“The CAREER award will help us look, specifically, at how the parasites respond to stress, so if they’re in one of these new environments and it’s stressful for them — maybe there’s a limiting nutrient or a drug present and it’s causing stress — what sort of programs are going on inside that cell that allow it to survive,” Güler said. “Ultimately, what we learn could help us find a better way to treat this disease.”
Seanna Leath (Department of Psychology)
Despite the fact that the workforce in the fields of science, technology, engineering and math (STEM) has shown considerable growth in recent years, Black workers, and especially Black women, remain underrepresented. And according to a study of trends in STEM degrees by the Pew Research Center, the gap is unlikely to narrow any time soon.
For Seanna Leath, an assistant professor of psychology, universities have an important part to play in solving the problem.
Leath’s CAREER award will allow her to explore how improving the academic, social, and psychological wellbeing of Black college women will help attract them to the study of STEM disciplines and allow them to thrive as students. Funding from the award will allow Leath to develop an extensive survey of Black undergraduate women over a four-year period. Using the data she collects, she hopes to identify the most important factors affecting the motivation and retention of Black women in STEM degrees and develop recommendations for universities to help eliminate obstacles to their success.
Sally Pusede (Department of Environmental Sciences)
You might think that air pollution is an equal-opportunity threat. However, there is a solid body of evidence suggesting that not everyone who lives in urban areas experiences the same level of exposure, which means that some communities are faced with a lower quality of life and lower life expectancies.
Using a variety of airborne and ground-based data-collection methods, Assistant Professor Sally Pusede, an atmospheric chemist in the College and Graduate School of Arts & Sciences’ Department of Environmental Sciences, is interested in advancing our understanding of how variations in exposure to airborne pollutants occur in urban areas and why.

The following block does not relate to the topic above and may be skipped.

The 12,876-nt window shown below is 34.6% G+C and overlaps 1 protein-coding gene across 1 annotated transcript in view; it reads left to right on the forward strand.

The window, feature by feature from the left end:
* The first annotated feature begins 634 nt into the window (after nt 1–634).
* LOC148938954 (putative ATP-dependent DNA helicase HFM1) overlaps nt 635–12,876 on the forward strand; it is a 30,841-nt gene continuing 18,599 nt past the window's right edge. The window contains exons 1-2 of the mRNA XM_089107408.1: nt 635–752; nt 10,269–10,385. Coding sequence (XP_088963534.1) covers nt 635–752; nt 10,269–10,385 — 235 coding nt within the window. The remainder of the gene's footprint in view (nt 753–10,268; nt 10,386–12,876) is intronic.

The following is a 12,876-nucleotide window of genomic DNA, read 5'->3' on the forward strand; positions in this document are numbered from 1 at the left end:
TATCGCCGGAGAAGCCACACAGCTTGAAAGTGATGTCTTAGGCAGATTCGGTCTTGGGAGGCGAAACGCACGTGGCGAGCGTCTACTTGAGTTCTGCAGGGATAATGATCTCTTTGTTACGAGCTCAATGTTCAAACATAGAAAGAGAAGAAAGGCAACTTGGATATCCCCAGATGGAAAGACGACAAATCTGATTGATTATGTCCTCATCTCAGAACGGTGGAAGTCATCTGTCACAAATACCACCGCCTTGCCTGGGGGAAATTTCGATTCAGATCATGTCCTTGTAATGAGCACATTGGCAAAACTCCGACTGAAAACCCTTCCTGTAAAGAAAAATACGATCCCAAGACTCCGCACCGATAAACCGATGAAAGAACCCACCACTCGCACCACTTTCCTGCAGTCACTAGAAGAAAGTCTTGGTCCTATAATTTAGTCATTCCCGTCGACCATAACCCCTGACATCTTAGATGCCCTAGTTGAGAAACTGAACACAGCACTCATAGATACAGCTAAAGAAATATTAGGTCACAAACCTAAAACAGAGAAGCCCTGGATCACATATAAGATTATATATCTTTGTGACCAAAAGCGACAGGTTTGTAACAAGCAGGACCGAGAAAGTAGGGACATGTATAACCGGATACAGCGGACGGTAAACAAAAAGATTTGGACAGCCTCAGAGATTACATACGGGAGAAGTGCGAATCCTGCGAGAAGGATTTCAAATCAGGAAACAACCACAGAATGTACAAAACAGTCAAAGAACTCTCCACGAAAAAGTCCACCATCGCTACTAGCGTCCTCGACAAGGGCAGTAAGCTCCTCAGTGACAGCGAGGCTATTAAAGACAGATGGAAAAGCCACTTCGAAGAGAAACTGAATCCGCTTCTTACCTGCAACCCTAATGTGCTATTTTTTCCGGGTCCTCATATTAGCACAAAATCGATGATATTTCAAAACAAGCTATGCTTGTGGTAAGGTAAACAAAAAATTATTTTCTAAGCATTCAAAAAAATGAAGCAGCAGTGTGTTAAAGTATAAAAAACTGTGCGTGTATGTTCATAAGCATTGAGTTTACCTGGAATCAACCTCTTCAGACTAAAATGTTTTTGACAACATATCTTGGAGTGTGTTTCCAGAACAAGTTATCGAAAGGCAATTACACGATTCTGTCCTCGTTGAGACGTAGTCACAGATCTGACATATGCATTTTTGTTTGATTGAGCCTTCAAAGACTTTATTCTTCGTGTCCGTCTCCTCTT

“Air pollution is an extremely serious human health problem affecting major cities worldwide. Nitrogen dioxide is a common constituent of air pollution, typically found in high concentrations in dense areas of fuel combustion for vehicle use, and therefore, it affects communities inequitably. And, historically, measuring atmospheric concentrations of nitrogen dioxide has been challenging, as we lack effective monitoring approaches,” explained Howard Epstein, chair of the Department of Environmental Sciences at UVA. “Sally is making important strides toward understanding how to assess the pollution caused by nitrogen dioxide and how to control it.”
With the help of a five-year CAREER award, Pusede will conduct field work in Dakar, Senegal, which will lead to the training of U.S. and Senegalese students in an international collaboration of physical and social scientists that will involve collecting and integrating scientific data and demographic information from a wide range of sources to shed light on inequalities in pollutant exposure and their consequences.
Pusede’s project will also include the development of educational and public-outreach activities based on her research, including the development of a middle-school curriculum aimed at encouraging students’ interest in the STEM fields and demonstrating how those fields can help advance the cause of environmental justice.
Peter Schauss (Department of Physics)
According to the U.S. Energy Information Administration, approximately 5% of the energy that is generated by power plants in the country is lost to resistance in the power lines used to transmit energy to homes and businesses.
The complexity of the problem at the atomic level makes it difficult for researchers to understand exactly what properties of the electrons involved might lead to the ability to conduct current without resistance.
Direct imaging of electrons is almost impossible, but quantum simulation can shed light on the microscopic properties of these complex quantum systems. CAREER winner Peter Schauss, an assistant professor of physics who specializes in experimental atomic, molecular and optical physics, will use funding from the award to develop quantum simulations using atoms cooled to a few billionths of a degree and trapped in an artificial crystal of light. Using a quantum gas microscope with high-resolution imaging capabilities that will allow him to capture images of individual atoms, he’ll search for answers that could lead to the next generation of superconductors.